Wires, cords and laptops create music
By | 2018-12-01T00:44:45-07:00 Nov 30, 2018 | 10:30 pm|Categories: Arts & Life, Events, Fine Arts|Tags: , |

Instead of completing homework and assignments on their laptops, the four students of the Laptop Ensemble choose to create music with them. The students self-composed and performed five pieces at the Gerald Daniel Recital Hall Wednesday night using a software, Max to create “patches,” of the composition itself. “[The ensemble] is experimental sound art,” said Professor Martin Herman, director of the ensemble. “The thought was, ‘Is there a way to play chamber music with laptops?’ We wanted to take [laptops] and make it interactive, making music with it.” As audience members walked into the room, a soothing buzz akin to vibrations was heard and attendees were immediately immersed. The song “[resilience],” composed by Cameron Johnston, highlights a sustainable way of living, according to Herman. The stage was a tangle of cords and wires with only the glow from the Apple symbol on their laptops and their faces lit by the screens. All the laptops were hooked up to a controller where the four students twisted knobs and swayed with the sounds they created. “Hey Siri, play piano,” someone called out, and the sounds became distorted and chaotic as multiple clips overlapped and wove together. Cameron Johnston composed a second part […]

Instead of completing homework and assignments on their laptops, the four students of the Laptop Ensemble choose to create music with them. The students self-composed and performed five pieces at the Gerald Daniel Recital Hall Wednesday night using a software, Max to create “patches,” of the composition itself.

“[The ensemble] is experimental sound art,” said Professor Martin Herman, director of the ensemble. “The thought was, ‘Is there a way to play chamber music with laptops?’ We wanted to take [laptops] and make it interactive, making music with it.”

As audience members walked into the room, a soothing buzz akin to vibrations was heard and attendees were immediately immersed.

The song “[resilience],” composed by Cameron Johnston, highlights a sustainable way of living, according to Herman.

The stage was a tangle of cords and wires with only the glow from the Apple symbol on their laptops and their faces lit by the screens. All the laptops were hooked up to a controller where the four students twisted knobs and swayed with the sounds they created.

“Hey Siri, play piano,” someone called out, and the sounds became distorted and chaotic as multiple clips overlapped and wove together.

Cameron Johnston composed a second part to a piece he had composed last year titled, “Hey Siri [iOS 12].” The piece was a remix of funky Siri responses from commands. After taking all those little sound bites, students blended them together to create a unique and chaotic sound as the words “hey Siri” overlapped with “piano” and “hospital.”

The bright magenta background projected on the front and side walls slowly faded as the music came to an end. It replaced itself with an incessant orange color for Sean Jones’  “11,” a song he described as an “electric doom piece.”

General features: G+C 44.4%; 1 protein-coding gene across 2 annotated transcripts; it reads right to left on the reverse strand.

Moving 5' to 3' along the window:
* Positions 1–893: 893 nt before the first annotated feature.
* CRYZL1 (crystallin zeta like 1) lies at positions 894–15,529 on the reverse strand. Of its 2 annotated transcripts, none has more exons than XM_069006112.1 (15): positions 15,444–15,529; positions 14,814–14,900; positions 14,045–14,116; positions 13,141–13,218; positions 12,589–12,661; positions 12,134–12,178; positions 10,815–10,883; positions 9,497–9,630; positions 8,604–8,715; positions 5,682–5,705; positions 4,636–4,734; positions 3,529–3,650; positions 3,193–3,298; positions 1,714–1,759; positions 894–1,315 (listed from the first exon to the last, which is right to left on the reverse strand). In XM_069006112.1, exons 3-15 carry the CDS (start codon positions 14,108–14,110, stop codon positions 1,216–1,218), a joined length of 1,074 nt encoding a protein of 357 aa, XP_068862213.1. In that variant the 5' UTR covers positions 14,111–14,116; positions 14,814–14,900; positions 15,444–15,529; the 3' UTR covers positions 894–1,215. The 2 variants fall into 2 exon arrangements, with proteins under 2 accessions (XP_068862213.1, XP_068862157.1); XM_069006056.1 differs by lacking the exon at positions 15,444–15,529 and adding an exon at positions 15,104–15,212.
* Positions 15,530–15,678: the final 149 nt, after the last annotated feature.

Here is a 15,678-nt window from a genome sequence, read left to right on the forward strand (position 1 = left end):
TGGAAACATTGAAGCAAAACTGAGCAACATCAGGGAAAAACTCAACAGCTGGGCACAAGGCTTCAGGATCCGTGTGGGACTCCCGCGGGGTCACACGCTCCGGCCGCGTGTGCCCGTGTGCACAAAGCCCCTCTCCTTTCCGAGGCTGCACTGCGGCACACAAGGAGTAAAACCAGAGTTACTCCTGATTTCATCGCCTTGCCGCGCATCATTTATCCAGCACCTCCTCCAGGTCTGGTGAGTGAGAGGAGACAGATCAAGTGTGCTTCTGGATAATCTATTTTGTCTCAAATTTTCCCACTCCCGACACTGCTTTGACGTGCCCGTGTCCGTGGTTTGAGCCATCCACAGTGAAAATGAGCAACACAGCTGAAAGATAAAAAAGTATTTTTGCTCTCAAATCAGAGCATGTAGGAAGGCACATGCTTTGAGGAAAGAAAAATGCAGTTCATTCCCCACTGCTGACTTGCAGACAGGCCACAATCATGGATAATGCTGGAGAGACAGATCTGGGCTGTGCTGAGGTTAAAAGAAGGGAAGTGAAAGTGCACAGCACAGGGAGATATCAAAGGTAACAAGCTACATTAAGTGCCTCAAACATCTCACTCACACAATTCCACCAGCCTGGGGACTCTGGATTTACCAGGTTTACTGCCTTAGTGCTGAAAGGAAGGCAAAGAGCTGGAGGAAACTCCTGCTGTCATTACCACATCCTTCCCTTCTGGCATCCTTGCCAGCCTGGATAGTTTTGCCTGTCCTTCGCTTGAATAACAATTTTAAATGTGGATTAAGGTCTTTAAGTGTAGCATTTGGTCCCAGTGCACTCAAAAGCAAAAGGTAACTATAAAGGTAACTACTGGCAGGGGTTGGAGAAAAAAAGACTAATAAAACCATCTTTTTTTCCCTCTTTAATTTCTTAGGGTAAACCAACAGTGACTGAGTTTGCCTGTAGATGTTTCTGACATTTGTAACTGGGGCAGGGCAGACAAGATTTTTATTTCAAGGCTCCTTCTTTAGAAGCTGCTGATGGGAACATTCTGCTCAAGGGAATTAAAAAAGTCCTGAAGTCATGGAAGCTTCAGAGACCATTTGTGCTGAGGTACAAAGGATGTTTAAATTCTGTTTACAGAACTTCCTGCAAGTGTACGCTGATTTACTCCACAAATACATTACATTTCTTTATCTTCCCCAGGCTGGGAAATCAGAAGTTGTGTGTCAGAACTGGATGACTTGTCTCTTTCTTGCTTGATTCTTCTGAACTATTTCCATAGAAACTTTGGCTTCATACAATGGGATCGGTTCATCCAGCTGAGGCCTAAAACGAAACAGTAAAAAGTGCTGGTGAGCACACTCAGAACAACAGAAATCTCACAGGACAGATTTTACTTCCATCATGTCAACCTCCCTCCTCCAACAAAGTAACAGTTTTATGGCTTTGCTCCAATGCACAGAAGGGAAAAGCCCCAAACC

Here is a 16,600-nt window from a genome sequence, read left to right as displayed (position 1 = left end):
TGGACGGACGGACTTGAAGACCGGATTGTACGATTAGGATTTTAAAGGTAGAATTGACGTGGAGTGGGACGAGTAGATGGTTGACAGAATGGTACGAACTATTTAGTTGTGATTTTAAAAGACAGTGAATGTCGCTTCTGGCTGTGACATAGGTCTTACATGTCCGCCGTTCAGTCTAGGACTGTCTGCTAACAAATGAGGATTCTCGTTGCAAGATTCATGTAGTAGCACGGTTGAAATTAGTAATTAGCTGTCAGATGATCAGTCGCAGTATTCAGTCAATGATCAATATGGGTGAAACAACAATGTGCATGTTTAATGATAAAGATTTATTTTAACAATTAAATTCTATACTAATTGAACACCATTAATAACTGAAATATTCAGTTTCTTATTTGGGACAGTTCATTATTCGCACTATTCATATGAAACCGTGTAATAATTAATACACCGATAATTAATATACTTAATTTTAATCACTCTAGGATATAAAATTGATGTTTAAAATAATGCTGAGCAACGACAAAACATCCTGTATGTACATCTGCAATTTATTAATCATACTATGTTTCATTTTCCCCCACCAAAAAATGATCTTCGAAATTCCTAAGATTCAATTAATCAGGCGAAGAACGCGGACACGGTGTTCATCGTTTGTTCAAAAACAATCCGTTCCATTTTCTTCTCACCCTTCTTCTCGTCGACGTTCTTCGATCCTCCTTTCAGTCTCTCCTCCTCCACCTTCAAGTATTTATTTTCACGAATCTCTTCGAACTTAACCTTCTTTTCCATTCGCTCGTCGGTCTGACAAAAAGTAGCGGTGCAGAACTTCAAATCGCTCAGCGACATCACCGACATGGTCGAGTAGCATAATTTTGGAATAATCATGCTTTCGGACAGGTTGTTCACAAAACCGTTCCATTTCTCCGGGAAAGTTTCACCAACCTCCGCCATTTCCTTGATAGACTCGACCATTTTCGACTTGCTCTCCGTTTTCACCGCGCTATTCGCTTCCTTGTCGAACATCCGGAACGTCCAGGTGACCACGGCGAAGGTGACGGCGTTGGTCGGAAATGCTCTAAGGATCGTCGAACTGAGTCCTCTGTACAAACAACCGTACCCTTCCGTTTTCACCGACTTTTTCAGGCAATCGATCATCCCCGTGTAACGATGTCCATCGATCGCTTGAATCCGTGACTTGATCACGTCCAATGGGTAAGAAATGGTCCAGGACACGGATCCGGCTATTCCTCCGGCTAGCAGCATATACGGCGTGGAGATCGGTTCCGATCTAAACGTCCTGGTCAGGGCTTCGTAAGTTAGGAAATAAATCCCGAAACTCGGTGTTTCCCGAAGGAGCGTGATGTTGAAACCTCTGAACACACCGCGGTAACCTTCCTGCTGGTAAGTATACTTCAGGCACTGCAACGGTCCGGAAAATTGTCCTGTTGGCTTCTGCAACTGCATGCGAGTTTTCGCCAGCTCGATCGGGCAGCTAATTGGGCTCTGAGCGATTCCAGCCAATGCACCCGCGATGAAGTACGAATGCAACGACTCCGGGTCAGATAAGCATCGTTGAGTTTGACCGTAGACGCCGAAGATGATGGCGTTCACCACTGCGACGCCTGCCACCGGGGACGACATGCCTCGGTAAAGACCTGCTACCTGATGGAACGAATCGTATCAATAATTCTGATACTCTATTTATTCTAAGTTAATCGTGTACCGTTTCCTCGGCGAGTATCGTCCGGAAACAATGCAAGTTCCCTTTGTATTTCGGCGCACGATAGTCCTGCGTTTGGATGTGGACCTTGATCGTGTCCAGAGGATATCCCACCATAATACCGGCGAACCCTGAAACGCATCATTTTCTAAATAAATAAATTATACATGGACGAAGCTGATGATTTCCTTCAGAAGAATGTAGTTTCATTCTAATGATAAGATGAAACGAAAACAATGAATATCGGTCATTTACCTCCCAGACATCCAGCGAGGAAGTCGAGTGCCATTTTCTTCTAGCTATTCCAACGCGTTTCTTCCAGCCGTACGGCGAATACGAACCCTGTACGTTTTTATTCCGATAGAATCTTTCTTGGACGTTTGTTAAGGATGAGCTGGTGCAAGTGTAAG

According to Jones, it’s called “11” to indicate two parallel planes that represent two forms of human consciousness: one where we are ignoring our impending deaths and the other where we acknowledge the inevitable.

“There is this psyche of death. It’s a human nature to not be at peace with mortality,” Jones said.

The piece started off with low vibrating noises, similar to music during suspenseful moments in horror movies.

Slowly, the sound crescendoed to a static-like noise that mimicked a rushing stream before dropping to a soft melody.   

For junior music composition major Stephen Tontz, his favorite tune of the evening was “rainbowrain.” The piece had a projected backdrop with long, rectangle strips that dripped down the screen and changed color.

“I can tell it was emulating the rain and I liked how the composition was set up,” Tontz said. “I liked all the use of the backgrounds. I’ve never seen it done that much before.”

The piece was written by David García Saldaña who also created a homemade chime instrument that he played throughout the piece. He wanted to incorporate live music into the piece, including a person blowing through the mouthpiece of a horn instrument and an electric guitar.

With the colorful background and euphoric, bell-like sound from the chimes, it appeared as though audience members were being surrounded by the color strips raining down around them as the title implied.  

“The hope was a song that would go on forever until the group is ready to stop,” Saldaña said. “I wanted to translate actual sound into numbers and then reinterpret them as sounds again.”

As the song played, the strips of rectangle dripped along with the music. Shorter when the sounds were short, and longer when they extended out, falling down and almost touching the stage.

Watch our video coverage of the performance here:

VIDEO | Adam Pacheco & Paula Kiley

Leave A Comment